Spring 2012 Schedule of Courses for Cole Hall
Anthropology and Human Diversity
Introduction to Persuasion
Critical Interpretation of Film/Television
History of Film Before 1950
Computer Programming in C++
Principles of Microeconomics
Introduction to the Atmosphere
Fundamentals of Physics II: Electromagnetism
American Government and Politics
Cole Hall Collaboratory Classroom
Anthropology & Contemporary World Problems
The Middle School Child
Elementary Spanish I
Cole Hall Fact Sheet
OFFICIAL BUILDING NAME: Fay-Cooper Cole Hall
NAMESAKE: Anthropologist Fay-Cooper Cole 1881-1961
ORIGINAL BUILDING NAME: Reavis-Watson Lecture Hall – The name was officially changed in 1974.
FIRST OPENED: 1968
ORIGINAL COST: $700,000 (according to records of preliminary estimates)
DESCRIPTION: Cole Hall was originally built to house two lecture halls, each seating about 500 students. The 2011 renovation reconfigured the building, which now has three modern collaborative-learning areas: the Jameson Auditorium, seating 351 students; the high tech Cole Hall Collaboratory Classroom, accommodating 48 students; and The Anthropology Museum.
RENOVATION TIMELINE Design started in March 2010, the project was bid in December 2010 and construction started in February 2011. The renovation was substantially complete by December 2011.
RENOVATION COST: Just under $6 million
SOURCE OF FUNDING The State of Illinois, distributed through the Capital Development Board
DESIGN AND CONSTRUCTION TEAMS:
Architect: Cordogan Clark & Associates Inc.
Engineer: Henneman Engineering Inc.
Coordinating Contractor: R.C. Wegman Construction Co.
Electrical Contractor: Associated Electrical Contractors
Mechanical Contractor: Commercial Mechanical Inc.
Ventilation Contractor: DeKalb Mechanical
Fire Protection: Optimal Fire Protection
Plumber: MO-ST Plumbing & Mechanical, LLC
BUILDING SQUARE FOOTAGE: The building originally had a total of about 35,000 square feet on two floors. With the vestibule addition made during the renovation, the square footage now totals about 36,600.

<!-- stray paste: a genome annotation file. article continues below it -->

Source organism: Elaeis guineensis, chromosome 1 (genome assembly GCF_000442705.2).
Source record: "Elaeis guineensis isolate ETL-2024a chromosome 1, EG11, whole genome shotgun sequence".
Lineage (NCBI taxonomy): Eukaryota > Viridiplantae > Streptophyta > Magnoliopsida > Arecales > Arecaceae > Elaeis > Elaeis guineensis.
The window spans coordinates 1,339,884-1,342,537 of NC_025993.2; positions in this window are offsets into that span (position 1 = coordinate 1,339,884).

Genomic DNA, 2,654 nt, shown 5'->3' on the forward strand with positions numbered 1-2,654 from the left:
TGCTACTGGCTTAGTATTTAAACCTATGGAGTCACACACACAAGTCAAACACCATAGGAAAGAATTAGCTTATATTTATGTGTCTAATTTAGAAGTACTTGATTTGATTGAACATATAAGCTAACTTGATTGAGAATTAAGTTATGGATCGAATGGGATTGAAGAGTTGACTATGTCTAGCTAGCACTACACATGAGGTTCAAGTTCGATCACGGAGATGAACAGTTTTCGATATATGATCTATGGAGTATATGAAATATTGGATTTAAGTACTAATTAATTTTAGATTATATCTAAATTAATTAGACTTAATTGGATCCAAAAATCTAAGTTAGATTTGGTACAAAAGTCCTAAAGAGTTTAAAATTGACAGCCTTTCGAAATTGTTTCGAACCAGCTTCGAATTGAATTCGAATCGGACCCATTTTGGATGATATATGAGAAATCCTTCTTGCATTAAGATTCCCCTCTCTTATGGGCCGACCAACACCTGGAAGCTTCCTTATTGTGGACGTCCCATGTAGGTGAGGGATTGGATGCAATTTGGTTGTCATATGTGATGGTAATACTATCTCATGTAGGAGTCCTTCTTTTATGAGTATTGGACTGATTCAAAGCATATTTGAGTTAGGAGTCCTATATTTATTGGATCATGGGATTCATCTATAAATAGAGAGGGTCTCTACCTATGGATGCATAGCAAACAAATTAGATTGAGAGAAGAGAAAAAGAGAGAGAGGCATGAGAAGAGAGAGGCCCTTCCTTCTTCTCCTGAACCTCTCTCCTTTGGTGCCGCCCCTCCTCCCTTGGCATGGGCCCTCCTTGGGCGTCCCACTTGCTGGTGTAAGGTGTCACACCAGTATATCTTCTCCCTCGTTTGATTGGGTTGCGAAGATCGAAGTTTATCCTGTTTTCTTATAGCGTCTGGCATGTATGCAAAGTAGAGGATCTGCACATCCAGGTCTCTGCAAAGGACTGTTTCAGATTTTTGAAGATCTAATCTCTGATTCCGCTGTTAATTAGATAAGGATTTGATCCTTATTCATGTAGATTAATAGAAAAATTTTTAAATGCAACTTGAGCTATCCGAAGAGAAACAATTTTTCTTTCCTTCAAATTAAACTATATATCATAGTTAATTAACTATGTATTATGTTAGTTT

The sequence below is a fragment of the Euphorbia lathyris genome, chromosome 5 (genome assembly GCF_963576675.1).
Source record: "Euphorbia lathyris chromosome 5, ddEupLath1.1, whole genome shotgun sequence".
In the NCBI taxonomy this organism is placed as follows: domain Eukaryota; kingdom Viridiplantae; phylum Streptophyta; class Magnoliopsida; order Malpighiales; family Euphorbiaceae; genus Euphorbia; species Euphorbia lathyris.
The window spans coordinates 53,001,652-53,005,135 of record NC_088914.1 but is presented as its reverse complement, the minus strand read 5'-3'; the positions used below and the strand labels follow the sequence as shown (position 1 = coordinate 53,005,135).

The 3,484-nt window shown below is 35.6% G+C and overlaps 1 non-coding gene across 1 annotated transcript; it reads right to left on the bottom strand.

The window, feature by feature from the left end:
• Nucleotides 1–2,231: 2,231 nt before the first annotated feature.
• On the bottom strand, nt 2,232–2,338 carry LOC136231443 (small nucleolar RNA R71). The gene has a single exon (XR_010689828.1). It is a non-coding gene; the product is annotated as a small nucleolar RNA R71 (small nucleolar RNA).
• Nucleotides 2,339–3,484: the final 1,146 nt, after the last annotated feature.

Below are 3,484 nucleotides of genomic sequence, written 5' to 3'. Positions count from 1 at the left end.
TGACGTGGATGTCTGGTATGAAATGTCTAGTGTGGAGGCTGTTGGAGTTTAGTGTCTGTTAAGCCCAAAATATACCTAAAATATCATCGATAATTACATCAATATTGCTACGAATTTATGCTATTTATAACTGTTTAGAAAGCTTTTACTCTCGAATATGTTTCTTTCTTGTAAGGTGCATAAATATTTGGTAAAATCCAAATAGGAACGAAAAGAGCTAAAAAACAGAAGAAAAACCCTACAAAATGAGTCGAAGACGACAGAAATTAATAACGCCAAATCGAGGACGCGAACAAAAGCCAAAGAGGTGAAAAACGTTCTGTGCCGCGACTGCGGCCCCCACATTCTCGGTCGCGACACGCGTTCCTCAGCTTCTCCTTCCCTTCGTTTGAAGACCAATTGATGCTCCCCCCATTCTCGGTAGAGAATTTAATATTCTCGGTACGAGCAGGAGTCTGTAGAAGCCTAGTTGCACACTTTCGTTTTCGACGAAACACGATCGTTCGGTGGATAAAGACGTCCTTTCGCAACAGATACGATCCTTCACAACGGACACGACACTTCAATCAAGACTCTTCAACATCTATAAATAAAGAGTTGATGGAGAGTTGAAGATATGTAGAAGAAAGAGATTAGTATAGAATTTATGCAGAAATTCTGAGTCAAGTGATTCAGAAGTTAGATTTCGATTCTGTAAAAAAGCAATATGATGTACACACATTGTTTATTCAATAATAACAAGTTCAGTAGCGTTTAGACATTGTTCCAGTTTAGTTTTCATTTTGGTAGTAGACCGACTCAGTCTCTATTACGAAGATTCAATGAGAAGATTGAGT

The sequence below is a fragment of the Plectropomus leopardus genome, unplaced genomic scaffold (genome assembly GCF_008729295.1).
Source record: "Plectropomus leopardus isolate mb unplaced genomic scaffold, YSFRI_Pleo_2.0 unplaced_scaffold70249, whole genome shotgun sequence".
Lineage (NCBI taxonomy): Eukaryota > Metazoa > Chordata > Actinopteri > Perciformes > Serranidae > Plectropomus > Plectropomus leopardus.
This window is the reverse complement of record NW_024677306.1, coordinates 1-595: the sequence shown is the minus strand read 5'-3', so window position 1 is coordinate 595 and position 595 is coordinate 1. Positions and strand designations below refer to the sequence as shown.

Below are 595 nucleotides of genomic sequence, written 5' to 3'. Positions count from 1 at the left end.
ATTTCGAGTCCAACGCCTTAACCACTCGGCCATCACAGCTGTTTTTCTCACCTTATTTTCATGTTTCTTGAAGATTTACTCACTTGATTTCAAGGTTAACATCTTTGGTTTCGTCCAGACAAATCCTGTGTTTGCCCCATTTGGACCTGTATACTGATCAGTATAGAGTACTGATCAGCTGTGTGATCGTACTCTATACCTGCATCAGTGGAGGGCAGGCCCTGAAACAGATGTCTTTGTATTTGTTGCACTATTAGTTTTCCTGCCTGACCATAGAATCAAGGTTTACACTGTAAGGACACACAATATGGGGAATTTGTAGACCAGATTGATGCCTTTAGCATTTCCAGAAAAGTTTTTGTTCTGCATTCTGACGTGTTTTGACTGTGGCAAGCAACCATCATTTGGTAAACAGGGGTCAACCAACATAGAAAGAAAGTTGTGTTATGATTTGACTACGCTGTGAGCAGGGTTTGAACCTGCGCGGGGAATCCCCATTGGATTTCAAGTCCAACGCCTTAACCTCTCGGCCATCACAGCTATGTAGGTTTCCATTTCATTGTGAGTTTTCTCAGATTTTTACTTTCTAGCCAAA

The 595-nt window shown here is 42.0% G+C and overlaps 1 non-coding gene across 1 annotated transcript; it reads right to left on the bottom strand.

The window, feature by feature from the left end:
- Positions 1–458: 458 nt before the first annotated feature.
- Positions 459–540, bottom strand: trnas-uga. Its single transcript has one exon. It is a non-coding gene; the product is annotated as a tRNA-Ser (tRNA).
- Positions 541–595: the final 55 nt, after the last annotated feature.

Auditorium – 4,700 square feet
Collaboratory – 2,100 square feet
Museum – 2,700 square feet
Cole Hall History
When Cole Hall first opened its doors in the summer of 1968, it was known as the Reavis-Watson Lecture Hall, built as part of a larger Reavis-Watson complex.
The lecture-hall building contained two 500-seat auditoriums and a lower level with space for anthropology and journalism.
In 1974, the building was renamed in honor of Fay-Cooper Cole, a University of Chicago professor who started U of C’s anthropology department and served as its first chair. He was a well-known authority on Southeast Asia (an area of special expertise at NIU) and is considered a founder of modern archaeology.
Cole also wrote popular works on evolution. In 1925, he served on a panel of scientists who testified on the theory of evolution during the landmark legal case in which high school science teacher John Scopes was accused of violating a Tennessee law prohibiting the teaching of evolution. Cole also visited DeKalb to lecture on at least one occasion during the late 1920s.
Within the Cole Hall facility, the large companion classrooms were renamed as well, with the north lecture hall becoming the Hugh Jameson Auditorium and the south lecture hall renamed the John H. Collins Auditorium.
Jameson came to Northern in 1930 when it was still known as Northern Illinois State Teachers College, teaching history courses until 1965. He served as head of the social science department for 18 of those years. Collins also taught history at NIU from 1961 to 1978.